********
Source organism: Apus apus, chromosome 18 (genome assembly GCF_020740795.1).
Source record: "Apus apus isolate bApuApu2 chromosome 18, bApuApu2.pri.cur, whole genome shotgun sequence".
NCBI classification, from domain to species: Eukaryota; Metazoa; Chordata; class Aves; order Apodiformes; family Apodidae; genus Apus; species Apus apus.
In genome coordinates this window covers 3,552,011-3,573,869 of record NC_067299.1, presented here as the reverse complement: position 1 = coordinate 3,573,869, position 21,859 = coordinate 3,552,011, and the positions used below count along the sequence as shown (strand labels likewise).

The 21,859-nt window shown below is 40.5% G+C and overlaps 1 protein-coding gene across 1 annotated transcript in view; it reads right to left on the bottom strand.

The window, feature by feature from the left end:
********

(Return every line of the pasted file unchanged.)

Source organism: Apus apus, chromosome 18 (genome assembly GCF_020740795.1).
Source record: "Apus apus isolate bApuApu2 chromosome 18, bApuApu2.pri.cur, whole genome shotgun sequence".
NCBI classification, from domain to species: Eukaryota; Metazoa; Chordata; class Aves; order Apodiformes; family Apodidae; genus Apus; species Apus apus.
In genome coordinates this window covers 3,552,011-3,573,869 of record NC_067299.1, presented here as the reverse complement: position 1 = coordinate 3,573,869, position 21,859 = coordinate 3,552,011, and the positions used below count along the sequence as shown (strand labels likewise).

The 21,859-nt window shown below is 40.5% G+C and overlaps 1 protein-coding gene across 1 annotated transcript in view; it reads right to left on the bottom strand.

The window, feature by feature from the left end: